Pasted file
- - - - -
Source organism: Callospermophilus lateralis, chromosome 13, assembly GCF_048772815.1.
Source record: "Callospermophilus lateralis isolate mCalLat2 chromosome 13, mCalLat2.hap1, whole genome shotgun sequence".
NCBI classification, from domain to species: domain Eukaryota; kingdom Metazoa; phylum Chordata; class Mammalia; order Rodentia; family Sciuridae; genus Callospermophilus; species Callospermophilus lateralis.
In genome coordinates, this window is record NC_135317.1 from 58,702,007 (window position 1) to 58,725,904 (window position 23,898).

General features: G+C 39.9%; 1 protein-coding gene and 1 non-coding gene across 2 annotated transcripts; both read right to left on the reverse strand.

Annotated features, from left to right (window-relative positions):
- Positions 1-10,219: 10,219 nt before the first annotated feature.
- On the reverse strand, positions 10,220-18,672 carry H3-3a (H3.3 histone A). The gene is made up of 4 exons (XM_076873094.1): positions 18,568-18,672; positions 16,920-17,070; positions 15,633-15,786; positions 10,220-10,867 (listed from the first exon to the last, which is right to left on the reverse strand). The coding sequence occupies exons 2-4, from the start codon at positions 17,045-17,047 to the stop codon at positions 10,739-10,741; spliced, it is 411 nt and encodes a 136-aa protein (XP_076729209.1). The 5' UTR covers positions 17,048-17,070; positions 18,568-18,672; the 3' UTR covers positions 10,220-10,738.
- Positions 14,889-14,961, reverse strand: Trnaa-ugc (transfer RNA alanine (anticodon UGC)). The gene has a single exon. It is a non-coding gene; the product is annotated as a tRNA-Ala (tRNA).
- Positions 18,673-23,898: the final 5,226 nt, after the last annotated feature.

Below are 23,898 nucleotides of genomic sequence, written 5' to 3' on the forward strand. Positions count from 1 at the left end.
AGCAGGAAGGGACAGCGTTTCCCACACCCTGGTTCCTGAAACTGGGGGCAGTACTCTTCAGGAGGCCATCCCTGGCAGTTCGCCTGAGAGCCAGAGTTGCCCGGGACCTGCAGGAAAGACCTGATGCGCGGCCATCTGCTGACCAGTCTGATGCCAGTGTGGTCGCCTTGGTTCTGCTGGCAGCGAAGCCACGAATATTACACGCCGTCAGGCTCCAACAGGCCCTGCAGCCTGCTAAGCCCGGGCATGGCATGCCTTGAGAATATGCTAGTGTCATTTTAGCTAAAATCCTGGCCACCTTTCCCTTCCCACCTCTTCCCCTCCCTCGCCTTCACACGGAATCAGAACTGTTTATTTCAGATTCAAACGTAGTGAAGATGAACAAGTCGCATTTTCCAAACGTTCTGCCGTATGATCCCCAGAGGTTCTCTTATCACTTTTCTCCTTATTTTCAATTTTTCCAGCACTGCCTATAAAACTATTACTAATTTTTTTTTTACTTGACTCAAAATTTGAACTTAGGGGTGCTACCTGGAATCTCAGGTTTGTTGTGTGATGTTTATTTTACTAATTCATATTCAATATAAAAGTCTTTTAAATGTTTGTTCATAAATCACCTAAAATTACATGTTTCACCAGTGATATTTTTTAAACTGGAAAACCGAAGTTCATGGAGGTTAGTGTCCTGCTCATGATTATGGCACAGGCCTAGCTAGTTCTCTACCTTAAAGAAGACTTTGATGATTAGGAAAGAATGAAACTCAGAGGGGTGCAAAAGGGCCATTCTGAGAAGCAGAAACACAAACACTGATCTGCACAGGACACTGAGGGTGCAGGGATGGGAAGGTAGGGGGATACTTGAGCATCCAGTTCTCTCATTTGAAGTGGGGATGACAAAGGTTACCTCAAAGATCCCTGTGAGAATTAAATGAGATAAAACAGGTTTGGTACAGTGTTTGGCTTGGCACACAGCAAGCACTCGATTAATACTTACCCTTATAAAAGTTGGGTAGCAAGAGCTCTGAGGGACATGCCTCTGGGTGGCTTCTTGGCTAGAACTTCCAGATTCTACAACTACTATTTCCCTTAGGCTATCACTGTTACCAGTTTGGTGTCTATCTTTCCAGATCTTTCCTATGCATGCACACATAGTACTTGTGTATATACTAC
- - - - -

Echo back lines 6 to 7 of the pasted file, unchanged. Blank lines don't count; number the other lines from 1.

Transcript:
Annotated features, from left to right (window-relative positions):
- Positions 1-10,219: 10,219 nt before the first annotated feature.